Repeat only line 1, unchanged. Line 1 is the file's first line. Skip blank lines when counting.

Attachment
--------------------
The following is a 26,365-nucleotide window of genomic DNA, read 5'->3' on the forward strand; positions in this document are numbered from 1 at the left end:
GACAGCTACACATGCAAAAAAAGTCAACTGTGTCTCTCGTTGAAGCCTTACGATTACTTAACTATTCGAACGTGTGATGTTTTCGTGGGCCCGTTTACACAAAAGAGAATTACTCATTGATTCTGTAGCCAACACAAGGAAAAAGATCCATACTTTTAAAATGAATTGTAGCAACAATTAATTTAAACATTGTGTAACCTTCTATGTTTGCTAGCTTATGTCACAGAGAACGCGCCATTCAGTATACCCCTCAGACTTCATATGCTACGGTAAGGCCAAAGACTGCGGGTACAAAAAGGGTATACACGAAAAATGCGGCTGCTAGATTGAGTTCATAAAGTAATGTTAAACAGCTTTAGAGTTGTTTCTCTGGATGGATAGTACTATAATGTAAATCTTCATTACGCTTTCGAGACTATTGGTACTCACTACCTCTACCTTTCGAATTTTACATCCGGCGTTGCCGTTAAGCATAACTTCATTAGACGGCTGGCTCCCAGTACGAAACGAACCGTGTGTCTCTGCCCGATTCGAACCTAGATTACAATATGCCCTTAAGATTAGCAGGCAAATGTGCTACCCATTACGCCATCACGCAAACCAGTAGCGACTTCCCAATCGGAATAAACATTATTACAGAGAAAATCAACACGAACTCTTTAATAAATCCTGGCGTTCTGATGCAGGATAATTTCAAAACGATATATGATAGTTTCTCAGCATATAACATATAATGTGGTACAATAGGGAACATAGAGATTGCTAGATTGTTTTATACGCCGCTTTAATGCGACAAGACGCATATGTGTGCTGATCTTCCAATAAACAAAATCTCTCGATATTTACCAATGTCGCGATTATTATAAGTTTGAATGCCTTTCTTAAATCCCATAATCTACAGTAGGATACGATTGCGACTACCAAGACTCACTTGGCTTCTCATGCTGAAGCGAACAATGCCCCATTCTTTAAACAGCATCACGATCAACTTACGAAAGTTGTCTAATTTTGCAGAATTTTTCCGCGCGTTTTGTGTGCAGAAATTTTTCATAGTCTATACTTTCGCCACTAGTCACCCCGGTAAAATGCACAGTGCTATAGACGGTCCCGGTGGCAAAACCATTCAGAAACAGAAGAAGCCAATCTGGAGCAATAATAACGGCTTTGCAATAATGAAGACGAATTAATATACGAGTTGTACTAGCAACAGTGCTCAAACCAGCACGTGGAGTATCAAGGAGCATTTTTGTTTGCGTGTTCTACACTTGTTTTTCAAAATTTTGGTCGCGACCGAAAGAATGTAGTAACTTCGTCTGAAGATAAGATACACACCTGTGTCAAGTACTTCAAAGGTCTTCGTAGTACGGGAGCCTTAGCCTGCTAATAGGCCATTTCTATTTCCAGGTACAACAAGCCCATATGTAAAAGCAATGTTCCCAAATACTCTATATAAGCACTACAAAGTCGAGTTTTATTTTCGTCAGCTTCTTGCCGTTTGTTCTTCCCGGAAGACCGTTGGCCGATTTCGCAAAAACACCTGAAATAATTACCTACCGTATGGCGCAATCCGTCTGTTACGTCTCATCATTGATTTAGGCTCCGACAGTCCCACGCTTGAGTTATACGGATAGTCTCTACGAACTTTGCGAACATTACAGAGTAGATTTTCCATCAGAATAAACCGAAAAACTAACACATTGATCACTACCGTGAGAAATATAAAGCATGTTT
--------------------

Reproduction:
The following is a 26,365-nucleotide window of genomic DNA, read 5'->3' on the forward strand; positions in this document are numbered from 1 at the left end: